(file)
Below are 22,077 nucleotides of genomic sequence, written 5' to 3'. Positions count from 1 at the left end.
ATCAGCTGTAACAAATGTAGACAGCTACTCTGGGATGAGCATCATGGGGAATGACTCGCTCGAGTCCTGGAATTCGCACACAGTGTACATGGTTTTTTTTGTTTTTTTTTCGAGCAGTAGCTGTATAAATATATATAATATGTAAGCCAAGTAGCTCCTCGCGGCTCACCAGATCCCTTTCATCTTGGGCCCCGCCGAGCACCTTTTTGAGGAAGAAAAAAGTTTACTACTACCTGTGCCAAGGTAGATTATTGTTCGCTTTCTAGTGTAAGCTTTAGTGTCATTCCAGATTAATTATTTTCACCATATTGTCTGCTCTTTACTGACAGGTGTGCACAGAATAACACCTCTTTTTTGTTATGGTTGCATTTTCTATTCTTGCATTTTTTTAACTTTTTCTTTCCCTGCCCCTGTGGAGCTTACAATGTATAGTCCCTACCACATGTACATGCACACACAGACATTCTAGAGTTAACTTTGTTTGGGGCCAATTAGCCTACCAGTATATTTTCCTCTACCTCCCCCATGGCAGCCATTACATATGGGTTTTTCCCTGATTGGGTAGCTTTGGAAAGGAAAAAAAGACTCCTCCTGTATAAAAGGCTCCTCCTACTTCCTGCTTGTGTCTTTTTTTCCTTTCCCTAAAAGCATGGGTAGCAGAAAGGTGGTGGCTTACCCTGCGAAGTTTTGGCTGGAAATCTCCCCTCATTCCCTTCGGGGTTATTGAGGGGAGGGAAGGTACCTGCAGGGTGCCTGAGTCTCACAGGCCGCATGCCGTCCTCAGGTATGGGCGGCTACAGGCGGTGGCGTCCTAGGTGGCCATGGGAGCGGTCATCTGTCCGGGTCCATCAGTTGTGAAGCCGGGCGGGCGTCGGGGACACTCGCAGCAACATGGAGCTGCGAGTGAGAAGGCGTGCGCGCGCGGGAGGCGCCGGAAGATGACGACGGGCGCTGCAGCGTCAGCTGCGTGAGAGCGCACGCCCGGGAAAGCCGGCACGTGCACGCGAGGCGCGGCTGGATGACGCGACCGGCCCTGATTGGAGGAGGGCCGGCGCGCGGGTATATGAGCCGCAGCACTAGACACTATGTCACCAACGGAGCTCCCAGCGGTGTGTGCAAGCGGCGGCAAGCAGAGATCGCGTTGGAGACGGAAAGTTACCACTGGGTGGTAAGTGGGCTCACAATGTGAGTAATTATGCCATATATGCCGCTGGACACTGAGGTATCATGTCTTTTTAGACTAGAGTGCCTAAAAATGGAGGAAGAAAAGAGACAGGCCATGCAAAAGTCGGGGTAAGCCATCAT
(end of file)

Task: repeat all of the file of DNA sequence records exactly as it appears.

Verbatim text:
Below are 22,077 nucleotides of genomic sequence, written 5' to 3'. Positions count from 1 at the left end.
ATCAGCTGTAACAAATGTAGACAGCTACTCTGGGATGAGCATCATGGGGAATGACTCGCTCGAGTCCTGGAATTCGCACACAGTGTACATGGTTTTTTTTGTTTTTTTTTCGAGCAGTAGCTGTATAAATATATATAATATGTAAGCCAAGTAGCTCCTCGCGGCTCACCAGATCCCTTTCATCTTGGGCCCCGCCGAGCACCTTTTTGAGGAAGAAAAAAGTTTACTACTACCTGTGCCAAGGTAGATTATTGTTCGCTTTCTAGTGTAAGCTTTAGTGTCATTCCAGATTAATTATTTTCACCATATTGTCTGCTCTTTACTGACAGGTGTGCACAGAATAACACCTCTTTTTTGTTATGGTTGCATTTTCTATTCTTGCATTTTTTTAACTTTTTCTTTCCCTGCCCCTGTGGAGCTTACAATGTATAGTCCCTACCACATGTACATGCACACACAGACATTCTAGAGTTAACTTTGTTTGGGGCCAATTAGCCTACCAGTATATTTTCCTCTACCTCCCCCATGGCAGCCATTACATATGGGTTTTTCCCTGATTGGGTAGCTTTGGAAAGGAAAAAAAGACTCCTCCTGTATAAAAGGCTCCTCCTACTTCCTGCTTGTGTCTTTTTTTCCTTTCCCTAAAAGCATGGGTAGCAGAAAGGTGGTGGCTTACCCTGCGAAGTTTTGGCTGGAAATCTCCCCTCATTCCCTTCGGGGTTATTGAGGGGAGGGAAGGTACCTGCAGGGTGCCTGAGTCTCACAGGCCGCATGCCGTCCTCAGGTATGGGCGGCTACAGGCGGTGGCGTCCTAGGTGGCCATGGGAGCGGTCATCTGTCCGGGTCCATCAGTTGTGAAGCCGGGCGGGCGTCGGGGACACTCGCAGCAACATGGAGCTGCGAGTGAGAAGGCGTGCGCGCGCGGGAGGCGCCGGAAGATGACGACGGGCGCTGCAGCGTCAGCTGCGTGAGAGCGCACGCCCGGGAAAGCCGGCACGTGCACGCGAGGCGCGGCTGGATGACGCGACCGGCCCTGATTGGAGGAGGGCCGGCGCGCGGGTATATGAGCCGCAGCACTAGACACTATGTCACCAACGGAGCTCCCAGCGGTGTGTGCAAGCGGCGGCAAGCAGAGATCGCGTTGGAGACGGAAAGTTACCACTGGGTGGTAAGTGGGCTCACAATGTGAGTAATTATGCCATATATGCCGCTGGACACTGAGGTATCATGTCTTTTTAGACTAGAGTGCCTAAAAATGGAGGAAGAAAAGAGACAGGCCATGCAAAAGTCGGGGTAAGCCATCAT